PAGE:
Hi Andreas Fuchsberger here …

To coincide with the CTP release of CAT.NET and Anti-XSS, within the CSIG we have been taking a long hard look at static analysis tools for developers and Information Security professionals. Over the next series of blog posts I will explain the fundamentals of the techniques used for a code review in general and static code analysis in particular.

Today we start with an introduction into the review process and as well having a look at the techniques for automating some of the code review burden; and don't worry we will build up to the details fast.

In general we differentiate between a code review (source code) and an architectural review (software architecture). Although CAT.NET actually reads binary, actually Microsoft Intermediate Language code, it falls into the class of source code review tools.

What is a code review?

We say a code review is the process of systematically examining the source code written by one developer by someone other than the original developer, often called a reviewer. The reviewer could be a colleague or fellow developer or someone with similar developer background and skill set then we refer to this as a peer-review. Although most developers see the purpose of a code review to find coding errors the true value really lies really in the reviewer questioning assumptions by the original developer. It is often these unconsciously made assumptions that are the cause of business logic errors but also simple security errors (“Oh the user would never try to enter more than 10 digit telephone number”) .

Formal roots of the code review go as far back as 1983 when it was first mentioned in a standard, IEEE 729, although it is probably true to say that code reviews took place before using corporate or in-house rules.

According to the IEEE standard 729 “Glossary of Software Engineering Terminology”, which has since been republished as IEEE 610.12, a review is formally planned and structured analysis and evaluation process, during which the project results are presented to a team of consultant reviewers and commentated or approved by them.

The reviewer could be a fellow software developer. For inexperienced developers a code review offers a good opportunity to learn, for an experienced developer it offers the opportunity for training themselves in fast and hands-on manner.

And this unfortunately this is why the review process is so expensive both in cost of time and money. Reviewers are highly skilled people and performing a review takes time. So for some time now the Information Security research community has proposed automatic analysis techniques for identifying security vulnerabilities in code. Such techniques may employ dynamic analysis, static analysis, or both.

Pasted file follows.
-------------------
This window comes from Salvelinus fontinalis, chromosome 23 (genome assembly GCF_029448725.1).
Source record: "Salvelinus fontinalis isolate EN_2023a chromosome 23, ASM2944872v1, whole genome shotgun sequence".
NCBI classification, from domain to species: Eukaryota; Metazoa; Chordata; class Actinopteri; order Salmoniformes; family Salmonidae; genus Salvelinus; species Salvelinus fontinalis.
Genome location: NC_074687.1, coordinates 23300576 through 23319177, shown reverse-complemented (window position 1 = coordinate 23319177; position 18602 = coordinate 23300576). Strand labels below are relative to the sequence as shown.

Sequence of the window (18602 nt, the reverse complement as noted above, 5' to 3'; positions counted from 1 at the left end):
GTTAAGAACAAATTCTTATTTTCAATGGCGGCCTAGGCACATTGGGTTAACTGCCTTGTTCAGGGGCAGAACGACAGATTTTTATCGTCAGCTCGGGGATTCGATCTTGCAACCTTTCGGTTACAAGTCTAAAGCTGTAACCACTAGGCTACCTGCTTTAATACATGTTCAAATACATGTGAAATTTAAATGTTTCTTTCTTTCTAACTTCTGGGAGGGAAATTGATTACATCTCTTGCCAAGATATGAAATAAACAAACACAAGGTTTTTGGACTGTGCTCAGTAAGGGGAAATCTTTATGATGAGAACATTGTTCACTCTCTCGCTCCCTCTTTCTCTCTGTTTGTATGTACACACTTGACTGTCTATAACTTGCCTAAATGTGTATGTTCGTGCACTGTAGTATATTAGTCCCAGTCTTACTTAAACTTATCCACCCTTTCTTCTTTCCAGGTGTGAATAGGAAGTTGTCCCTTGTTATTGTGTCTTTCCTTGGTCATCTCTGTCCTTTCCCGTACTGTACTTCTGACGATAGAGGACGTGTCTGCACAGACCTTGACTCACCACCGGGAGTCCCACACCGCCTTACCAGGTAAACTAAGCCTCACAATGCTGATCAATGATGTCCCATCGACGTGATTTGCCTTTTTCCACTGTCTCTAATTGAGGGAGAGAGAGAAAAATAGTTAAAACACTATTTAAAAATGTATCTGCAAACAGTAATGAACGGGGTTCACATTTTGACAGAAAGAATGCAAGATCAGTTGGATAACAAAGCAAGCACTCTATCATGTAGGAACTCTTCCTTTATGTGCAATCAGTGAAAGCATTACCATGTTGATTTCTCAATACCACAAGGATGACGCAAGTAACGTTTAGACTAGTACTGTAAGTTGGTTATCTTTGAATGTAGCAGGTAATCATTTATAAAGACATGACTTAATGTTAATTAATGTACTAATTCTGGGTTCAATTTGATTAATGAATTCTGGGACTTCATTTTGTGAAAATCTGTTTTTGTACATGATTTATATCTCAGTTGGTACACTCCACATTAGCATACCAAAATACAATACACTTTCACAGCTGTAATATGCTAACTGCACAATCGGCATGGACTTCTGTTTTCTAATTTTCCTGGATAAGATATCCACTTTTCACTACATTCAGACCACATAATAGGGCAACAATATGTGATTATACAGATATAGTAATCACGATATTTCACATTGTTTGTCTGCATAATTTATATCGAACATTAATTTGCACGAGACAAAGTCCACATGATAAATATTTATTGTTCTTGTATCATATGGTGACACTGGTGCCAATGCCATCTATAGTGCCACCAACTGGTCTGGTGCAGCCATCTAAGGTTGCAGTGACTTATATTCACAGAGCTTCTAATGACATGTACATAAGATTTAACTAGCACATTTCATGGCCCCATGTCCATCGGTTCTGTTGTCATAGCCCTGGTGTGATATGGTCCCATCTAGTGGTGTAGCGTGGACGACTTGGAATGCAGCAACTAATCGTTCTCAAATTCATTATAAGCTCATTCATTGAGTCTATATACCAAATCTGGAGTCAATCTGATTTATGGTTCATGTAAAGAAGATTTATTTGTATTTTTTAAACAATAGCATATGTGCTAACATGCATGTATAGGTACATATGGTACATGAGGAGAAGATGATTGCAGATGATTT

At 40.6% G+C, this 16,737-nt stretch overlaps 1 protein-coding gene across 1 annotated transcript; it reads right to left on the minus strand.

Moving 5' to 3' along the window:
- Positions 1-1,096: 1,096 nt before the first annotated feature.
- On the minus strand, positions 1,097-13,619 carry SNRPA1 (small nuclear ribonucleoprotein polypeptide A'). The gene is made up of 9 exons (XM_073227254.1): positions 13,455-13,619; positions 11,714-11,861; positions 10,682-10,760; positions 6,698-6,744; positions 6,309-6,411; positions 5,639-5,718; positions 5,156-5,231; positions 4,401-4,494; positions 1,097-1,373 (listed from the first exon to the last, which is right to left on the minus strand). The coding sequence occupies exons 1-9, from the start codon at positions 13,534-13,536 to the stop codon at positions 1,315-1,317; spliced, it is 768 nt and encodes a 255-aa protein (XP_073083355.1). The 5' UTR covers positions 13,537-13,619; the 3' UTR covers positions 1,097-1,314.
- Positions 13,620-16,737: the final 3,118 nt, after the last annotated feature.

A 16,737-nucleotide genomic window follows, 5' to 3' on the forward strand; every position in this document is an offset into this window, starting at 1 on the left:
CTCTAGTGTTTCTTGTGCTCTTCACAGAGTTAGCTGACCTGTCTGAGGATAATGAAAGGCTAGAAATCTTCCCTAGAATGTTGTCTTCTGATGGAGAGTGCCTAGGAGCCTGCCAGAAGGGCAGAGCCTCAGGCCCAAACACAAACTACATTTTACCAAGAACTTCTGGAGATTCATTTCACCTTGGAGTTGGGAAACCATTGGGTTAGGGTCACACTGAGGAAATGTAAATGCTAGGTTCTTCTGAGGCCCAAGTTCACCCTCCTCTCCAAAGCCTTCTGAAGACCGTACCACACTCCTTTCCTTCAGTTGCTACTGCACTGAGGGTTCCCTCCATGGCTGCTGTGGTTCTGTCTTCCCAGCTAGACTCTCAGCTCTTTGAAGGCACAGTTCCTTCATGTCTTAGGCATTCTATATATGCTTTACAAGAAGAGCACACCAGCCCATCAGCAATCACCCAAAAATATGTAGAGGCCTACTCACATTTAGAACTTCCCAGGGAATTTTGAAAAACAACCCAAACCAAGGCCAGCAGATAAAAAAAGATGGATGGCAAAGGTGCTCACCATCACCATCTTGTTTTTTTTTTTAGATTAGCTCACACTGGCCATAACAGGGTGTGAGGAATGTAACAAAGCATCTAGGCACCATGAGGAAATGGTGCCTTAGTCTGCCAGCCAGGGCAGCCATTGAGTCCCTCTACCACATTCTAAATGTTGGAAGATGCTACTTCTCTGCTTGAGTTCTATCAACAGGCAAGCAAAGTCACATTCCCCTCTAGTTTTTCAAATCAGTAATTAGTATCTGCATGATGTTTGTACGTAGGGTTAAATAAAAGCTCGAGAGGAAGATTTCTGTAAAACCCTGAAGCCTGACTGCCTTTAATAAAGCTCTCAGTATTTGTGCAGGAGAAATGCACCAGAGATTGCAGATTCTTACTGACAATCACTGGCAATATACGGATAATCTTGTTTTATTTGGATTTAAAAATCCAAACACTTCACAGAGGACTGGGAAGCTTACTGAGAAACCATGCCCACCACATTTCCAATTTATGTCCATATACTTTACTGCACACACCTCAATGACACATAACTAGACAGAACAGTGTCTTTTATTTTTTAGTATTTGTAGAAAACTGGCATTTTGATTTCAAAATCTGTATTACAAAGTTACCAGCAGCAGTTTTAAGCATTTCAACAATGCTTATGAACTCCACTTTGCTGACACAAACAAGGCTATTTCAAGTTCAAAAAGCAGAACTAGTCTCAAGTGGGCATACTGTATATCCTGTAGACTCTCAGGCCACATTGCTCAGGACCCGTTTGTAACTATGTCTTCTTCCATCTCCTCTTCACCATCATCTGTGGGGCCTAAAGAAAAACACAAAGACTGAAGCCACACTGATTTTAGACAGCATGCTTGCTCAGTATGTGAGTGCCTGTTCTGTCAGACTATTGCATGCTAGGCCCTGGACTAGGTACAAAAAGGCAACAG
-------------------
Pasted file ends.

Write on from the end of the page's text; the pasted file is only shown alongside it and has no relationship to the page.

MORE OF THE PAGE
Dynamic analysis entails executing the program and inferring properties from its observed behaviour. Although dynamic analysis may expose bugs, it cannot ensure complete coverage of the target program as not all program paths may be actually run.

Instead, developers have adopted an approach based on sound analysis, which can provably identify all possible violations of specific security guidelines.

In contrast Static analysis does not execute the code but analyses the code itself. Simple static analysis tools analyses the actual source code, however increasingly modern static analysis tools use also or only look at the binary output of the compiler. For intermediate code output, such as Microsoft’s .NET Framework, this is in fact often preferable as the intermediate output still contains type information and

Static analysis techniques

There exist a number of static analysis techniques that can be used to automatically detect security errors in source code. These techniques cover three areas that have been associated with sources of security vulnerabilities:

  • Access control
  • Information flow
    • Integrity violations
    • Confidentiality violations
  • API conformance

Access control: Mechanisms for access control restrict access to security-sensitive resources based on a user's identity and/or membership in predefined groups. Ensuring that an access control policy enforces the required level of security can be difficult, especially for systems with many components of different trust levels with access to a multitude of restricted resources. If an access control policy does not grant sufficient permissions to users, runtime authorization failures will occur. On the other hand, if an access control policy grants users unnecessary permissions, this will result in exposing the exposing the system to security attacks.

Information flow: A secure information flow ensures that information propagates throughout the execution environment without violating two security integrity properties:

  • Integrity violations arise when untrusted information flows into a trusted execution environment without having been properly validated. A malicious user could compromise a system by exploiting an integrity violation.
  • Confidentiality violations arise when confidential information flows from a restricted execution environment to a public one without having been properly declassified. For example, a confidentiality violation arises if trusted code exposes a cryptographic private key to untrusted code.

API conformance: Applications often rely on libraries and third-party APIs to provide security-sensitive services. As an example, many applications rely heavily on cryptography libraries to protect confidentiality, prevent integrity violations, and distinguish between trusted and untrusted entities. Incorrect usage of cryptographic functions may lead to insecure storage of security-sensitive information and cause violations of integrity and confidentiality policies.

Our CAT.NET tool is based on finding integrity violations by performing a tainted data flow analysis. Future posting will take a closer look at the algorithms we used for performing our analysis.